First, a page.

Is it Time for Masculinism?

On men being men again.

From “Desire,” a poem by Stephen Dobyns:

Why have men been taught to feel ashamed

of their desire, as if each were a criminal

out on parole, a desperado with a long record

of muggings, rapes, such conduct as excludes

each one from all but the worst company,

and never to be trusted, no never to be trusted?

Why must men pretend to be indifferent as if each

were a happy eunuch engaged in spiritual thoughts?


The feminists have had their say over the years, and most men got the message: It’s not okay to objectify females, to see them as a conglomeration of body parts, to speak to them as if there is a microphone nestled between their breasts, or to act as if young women strutting the streets in mini-miniskirts and revealing halter tops are the least bit interesting to us unless they also happen to be carrying a copy of Goethe’s Faust. (I just learned that photographers would often stick a copy of Proust or Dostoevski into Marilyn Monroe’s hand before shooting, to round out the picture, so to speak. Ironically, Monroe actually was an avid reader of great literature and, contrary to her two-dimensional, pin-up calendar image, it turns out she was actually a person as wellWho knew?)

So we got it. Women are not merely sexual objects of desire. But what happened to men in the process of their feminist education? Poet Robert Bly, in Iron John, was very critical of typical “New Age Sensitive Males” who had essentially cut off their own genitals in the effort to distance themselves from the macho idiots that incur the wrath of women, and to become the thoughtful feeling blokes women claimed they wanted them to be. There was a rude awakening for many of us though, when we discovered that yes, women wanted us to be sensitive and respectful friends and fellow workers, but more often than not, they still often preferred the “bad boys” in the bedroom. We were duped, and gypped.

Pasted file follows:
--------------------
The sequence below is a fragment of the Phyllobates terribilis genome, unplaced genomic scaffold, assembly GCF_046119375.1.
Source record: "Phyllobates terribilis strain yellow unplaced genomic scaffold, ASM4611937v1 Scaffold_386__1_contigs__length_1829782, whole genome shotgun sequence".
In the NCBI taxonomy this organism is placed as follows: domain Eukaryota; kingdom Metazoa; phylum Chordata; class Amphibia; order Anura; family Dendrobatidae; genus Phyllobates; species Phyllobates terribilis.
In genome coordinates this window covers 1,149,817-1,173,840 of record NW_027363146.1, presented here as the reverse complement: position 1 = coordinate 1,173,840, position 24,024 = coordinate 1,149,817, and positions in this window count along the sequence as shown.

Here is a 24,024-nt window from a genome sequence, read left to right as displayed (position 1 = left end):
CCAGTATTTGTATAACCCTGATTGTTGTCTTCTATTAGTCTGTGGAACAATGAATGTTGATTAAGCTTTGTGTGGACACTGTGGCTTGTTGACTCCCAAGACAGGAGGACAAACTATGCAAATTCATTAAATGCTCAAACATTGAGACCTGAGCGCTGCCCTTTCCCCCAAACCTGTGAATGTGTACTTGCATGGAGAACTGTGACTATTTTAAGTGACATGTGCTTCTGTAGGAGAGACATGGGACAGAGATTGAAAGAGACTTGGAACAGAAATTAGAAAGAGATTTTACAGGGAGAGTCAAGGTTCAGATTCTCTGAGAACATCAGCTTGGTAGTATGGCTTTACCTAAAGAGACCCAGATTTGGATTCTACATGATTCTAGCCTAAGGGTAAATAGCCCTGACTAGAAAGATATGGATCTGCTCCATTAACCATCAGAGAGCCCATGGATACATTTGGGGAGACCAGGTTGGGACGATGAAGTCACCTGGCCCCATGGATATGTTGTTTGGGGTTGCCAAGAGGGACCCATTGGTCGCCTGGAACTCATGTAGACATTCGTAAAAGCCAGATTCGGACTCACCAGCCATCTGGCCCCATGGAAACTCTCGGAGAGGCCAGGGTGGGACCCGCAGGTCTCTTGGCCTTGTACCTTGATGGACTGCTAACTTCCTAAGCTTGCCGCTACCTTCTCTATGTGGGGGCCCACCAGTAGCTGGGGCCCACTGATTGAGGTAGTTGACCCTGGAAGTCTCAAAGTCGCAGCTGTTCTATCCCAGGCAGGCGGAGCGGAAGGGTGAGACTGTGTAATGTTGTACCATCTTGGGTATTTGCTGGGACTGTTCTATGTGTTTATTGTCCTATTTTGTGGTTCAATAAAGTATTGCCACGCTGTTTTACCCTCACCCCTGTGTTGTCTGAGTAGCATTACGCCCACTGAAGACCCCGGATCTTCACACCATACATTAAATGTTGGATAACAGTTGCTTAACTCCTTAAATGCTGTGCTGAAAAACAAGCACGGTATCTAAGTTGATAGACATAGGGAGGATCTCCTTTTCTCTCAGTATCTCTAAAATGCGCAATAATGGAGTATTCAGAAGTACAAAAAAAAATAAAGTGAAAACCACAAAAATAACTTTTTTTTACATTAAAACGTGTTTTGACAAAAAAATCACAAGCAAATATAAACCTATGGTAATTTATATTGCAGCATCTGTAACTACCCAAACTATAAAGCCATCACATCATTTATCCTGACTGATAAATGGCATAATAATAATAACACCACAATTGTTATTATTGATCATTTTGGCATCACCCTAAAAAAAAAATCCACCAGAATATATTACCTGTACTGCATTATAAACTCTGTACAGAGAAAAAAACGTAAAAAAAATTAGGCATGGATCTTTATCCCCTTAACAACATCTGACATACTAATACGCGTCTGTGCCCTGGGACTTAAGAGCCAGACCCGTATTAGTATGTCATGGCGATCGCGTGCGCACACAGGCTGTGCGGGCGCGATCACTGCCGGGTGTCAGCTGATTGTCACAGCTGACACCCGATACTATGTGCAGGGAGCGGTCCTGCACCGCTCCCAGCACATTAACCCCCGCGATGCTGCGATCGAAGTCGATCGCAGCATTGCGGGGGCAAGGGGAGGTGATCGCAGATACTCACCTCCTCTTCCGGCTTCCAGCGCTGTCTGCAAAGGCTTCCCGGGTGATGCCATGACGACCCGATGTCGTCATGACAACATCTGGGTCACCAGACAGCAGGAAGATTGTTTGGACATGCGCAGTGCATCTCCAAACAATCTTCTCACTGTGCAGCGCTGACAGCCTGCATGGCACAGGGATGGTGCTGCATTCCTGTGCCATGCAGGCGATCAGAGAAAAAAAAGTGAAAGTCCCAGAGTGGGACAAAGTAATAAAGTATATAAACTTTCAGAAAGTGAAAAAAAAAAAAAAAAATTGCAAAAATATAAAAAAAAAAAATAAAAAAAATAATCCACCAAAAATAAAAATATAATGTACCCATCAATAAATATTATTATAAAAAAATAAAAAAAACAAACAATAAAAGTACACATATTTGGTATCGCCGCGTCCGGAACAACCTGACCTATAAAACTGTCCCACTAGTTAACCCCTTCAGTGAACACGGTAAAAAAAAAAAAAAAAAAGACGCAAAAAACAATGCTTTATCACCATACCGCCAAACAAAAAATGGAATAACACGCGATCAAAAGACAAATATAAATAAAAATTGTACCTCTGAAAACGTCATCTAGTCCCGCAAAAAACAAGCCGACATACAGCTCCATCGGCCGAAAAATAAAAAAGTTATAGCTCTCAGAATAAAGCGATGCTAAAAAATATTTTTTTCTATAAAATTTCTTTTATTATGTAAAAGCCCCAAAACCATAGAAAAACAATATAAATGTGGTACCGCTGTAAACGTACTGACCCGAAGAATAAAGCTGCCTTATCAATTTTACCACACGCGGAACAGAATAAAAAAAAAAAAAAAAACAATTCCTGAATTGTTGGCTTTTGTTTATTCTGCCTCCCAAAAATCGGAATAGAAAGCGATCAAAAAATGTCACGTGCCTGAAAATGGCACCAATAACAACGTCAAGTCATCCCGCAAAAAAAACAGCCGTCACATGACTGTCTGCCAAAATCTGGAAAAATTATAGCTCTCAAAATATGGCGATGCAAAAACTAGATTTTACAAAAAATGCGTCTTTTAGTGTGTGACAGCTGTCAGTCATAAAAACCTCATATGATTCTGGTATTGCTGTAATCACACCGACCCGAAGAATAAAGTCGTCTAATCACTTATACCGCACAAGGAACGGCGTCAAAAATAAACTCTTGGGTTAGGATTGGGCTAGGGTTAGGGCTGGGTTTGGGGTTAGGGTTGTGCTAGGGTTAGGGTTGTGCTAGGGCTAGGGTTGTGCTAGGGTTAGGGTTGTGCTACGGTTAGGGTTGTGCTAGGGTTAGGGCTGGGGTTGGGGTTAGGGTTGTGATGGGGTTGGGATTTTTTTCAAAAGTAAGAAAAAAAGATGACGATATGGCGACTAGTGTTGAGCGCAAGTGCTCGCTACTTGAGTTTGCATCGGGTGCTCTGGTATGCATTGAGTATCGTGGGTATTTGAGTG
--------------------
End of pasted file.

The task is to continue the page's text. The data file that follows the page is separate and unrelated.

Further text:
I remember as a teenager, the single worst thing a girl could ever say to you was, “Let’s just be friends.” It was the kiss of death. Like Seinfeld’s Soup Nazi, it essentially meant, “NO NOOKIE FOR YOU!” As I got older, just once I wanted a woman to say to me, “Listen, let’s just be lovers, I can’t handle a friendship right now.” I once mentioned this in a stand-up comedy performance, and an enterprising lass in the audience approached me after the show and took me up on it. We made a date to get together, but when I got to her apartment, I found it was filled, floor to ceiling, with 32 years worth of the New York Sunday Times. When I inquired, she said if she ever got around to “catching up,” she would most likely begin with Section Two, the Arts and Leisure pages. Needless to say, this opening conversation was not a harbinger of erotic adventures to come, and I left soon afterward, with a 1973 copy of the Book Review tucked under my arm, a consolation prize.